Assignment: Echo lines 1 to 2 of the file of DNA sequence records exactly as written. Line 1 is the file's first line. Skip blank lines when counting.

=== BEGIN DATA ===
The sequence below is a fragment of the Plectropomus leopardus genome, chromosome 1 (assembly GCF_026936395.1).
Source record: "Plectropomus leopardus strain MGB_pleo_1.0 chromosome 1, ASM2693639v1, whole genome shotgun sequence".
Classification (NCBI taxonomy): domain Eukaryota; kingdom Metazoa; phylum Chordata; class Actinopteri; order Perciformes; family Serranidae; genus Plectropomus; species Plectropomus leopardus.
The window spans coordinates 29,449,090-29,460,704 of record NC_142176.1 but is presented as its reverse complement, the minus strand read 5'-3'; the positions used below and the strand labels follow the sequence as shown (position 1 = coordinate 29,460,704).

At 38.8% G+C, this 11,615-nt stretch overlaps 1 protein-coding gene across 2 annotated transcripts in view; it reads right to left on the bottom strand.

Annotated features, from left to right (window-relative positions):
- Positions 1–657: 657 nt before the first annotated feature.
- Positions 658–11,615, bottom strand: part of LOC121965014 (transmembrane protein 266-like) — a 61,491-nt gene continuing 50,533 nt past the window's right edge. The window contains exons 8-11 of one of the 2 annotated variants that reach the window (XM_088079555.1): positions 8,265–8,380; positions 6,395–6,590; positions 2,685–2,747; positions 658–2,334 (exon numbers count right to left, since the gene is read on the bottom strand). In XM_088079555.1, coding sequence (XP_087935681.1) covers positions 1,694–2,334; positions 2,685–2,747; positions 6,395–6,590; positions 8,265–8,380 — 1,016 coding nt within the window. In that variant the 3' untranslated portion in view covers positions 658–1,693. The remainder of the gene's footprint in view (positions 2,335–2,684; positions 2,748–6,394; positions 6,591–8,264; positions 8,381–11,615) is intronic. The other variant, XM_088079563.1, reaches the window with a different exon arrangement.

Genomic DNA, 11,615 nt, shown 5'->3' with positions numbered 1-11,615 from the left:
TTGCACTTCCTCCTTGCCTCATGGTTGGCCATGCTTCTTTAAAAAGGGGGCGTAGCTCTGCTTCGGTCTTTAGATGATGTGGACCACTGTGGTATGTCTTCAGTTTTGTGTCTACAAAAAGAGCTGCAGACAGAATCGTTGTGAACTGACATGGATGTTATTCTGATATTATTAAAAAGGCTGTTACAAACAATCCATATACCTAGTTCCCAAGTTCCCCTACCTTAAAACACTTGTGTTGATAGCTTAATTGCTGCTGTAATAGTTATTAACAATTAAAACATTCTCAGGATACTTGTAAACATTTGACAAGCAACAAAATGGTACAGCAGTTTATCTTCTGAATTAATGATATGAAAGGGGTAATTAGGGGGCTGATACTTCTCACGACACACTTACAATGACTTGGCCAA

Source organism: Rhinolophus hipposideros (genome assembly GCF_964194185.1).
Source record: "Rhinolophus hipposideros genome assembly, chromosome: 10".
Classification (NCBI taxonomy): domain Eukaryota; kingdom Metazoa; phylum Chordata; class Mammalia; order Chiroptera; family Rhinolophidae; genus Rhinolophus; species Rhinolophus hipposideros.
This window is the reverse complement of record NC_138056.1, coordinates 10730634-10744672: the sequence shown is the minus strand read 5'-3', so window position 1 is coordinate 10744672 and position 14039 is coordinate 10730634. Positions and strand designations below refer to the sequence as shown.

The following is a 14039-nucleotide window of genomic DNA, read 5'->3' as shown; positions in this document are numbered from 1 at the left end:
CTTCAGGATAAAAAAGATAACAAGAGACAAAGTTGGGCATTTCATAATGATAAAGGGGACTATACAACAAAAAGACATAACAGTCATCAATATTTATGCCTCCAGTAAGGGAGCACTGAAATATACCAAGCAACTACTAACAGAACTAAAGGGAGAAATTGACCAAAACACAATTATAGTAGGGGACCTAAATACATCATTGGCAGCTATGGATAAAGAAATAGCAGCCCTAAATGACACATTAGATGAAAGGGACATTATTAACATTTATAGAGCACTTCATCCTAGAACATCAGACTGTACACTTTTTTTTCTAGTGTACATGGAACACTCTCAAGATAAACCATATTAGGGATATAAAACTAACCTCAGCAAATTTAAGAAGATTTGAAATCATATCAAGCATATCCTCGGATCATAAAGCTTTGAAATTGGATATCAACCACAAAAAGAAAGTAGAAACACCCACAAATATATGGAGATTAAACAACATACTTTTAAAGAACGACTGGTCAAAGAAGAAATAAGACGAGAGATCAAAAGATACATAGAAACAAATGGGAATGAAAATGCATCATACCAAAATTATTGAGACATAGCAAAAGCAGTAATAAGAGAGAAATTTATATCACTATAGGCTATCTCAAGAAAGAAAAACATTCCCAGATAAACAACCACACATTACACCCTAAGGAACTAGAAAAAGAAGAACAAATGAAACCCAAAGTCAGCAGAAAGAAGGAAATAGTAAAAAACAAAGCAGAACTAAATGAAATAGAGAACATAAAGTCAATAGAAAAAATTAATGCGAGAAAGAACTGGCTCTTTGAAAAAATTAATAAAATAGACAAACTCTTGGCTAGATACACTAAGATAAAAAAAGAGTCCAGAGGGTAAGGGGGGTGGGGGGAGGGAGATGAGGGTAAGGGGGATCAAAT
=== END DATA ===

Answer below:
The sequence below is a fragment of the Plectropomus leopardus genome, chromosome 1 (assembly GCF_026936395.1).
Source record: "Plectropomus leopardus strain MGB_pleo_1.0 chromosome 1, ASM2693639v1, whole genome shotgun sequence".